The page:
BEIJING - China will push ahead with its lunar exploration program despite the United States' decision to suspend its return to the moon, a senior space exploration scientist has said.
Ye Peijian said China will continue its moon exploration program.
"China should not slow down its pace of lunar exploration even if other countries change their plans," Ye Peijian, chief designer of the nation's first lunar probe, Chang'e-1, told China Daily.
The country plans to launch its second lunar probe, Chang'e-2, in the latter half of this year as well as send a lunar lander and rover by 2013, Ye said.
The latest signal of China's resolve in lunar exploration follows US President Barack Obama's announcement in February that his administration was axing the US National Aeronautics and Space Administration's (NASA) Constellation program, which former president George W. Bush started in 2004 to return Americans to the moon by 2020.
Instead, NASA was asked to focus on technologies to prepare for human missions to other destinations in the solar system.
Billions of dollars will be spent on new commercial spacecraft that could carry US astronauts into low Earth orbit, on technology development, and extending the life of the International Space Station, media have reported.
The US investment in new technology is expected to lay the foundation to support effective and affordable journeys to the moon and eventually to Mars.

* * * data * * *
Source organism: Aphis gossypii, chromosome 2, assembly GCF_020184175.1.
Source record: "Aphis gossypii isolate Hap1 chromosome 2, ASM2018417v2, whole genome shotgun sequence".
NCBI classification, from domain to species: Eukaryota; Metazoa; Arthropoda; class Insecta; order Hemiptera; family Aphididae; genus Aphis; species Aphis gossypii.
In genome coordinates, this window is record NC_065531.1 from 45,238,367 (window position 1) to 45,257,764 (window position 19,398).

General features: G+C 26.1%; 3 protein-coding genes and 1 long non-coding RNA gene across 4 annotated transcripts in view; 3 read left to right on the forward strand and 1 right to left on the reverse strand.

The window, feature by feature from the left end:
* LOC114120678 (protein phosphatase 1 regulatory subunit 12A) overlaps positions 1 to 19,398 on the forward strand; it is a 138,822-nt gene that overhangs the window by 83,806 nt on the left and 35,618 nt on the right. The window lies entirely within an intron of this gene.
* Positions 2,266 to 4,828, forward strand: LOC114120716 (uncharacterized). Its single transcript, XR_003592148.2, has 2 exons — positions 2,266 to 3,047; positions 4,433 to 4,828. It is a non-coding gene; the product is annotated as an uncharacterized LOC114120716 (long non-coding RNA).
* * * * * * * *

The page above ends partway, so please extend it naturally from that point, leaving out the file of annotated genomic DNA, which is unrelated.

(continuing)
Ye conceded the refocused efforts of the US on Mars and Earth observation do represent a future trend.
The US could postpone moon-landing plans because "they made it to the moon some 40 years ago and still hold the technological advantage", he said.
China stands a better chance of joining more international projects in the field with a smaller technological gap, he said.
The country should also explore Mars independently, Ye said.
According to its three-phase moon exploration road map, the country will launch the Chang'e-2 lunar orbiter this year, conduct a landing by 2013 with Chang'e-3 and collect surface samples by 2017.
The Chang'e-2 orbiter is designed to test key soft landing technologies for Chang'e-3 and provide high-resolution photo images of the landing area.
"Compared with the country's first lunar probe launched in October 2007, Chang'e-2 will fly at a lower orbit of 100 km from the moon's surface, and a more powerful launch vehicle will send it to the Earth-to-Moon transfer orbit in just one shot," Ye said.
China's first lunar probe Chang'e-1 - named after a legendary Chinese moon goddess - completed its 16-month mission in March 2008 after hitting the moon surface with a bang, marking the country's first step toward a moon mission.
The probe flew in an orbit 200 km high and spent seven days circling the Earth before entering the transfer orbit.
Ye said the Chang'e-3 mission is making "good progress" in prototype development and scientists are working on Chang'e-4, of which he did not give details.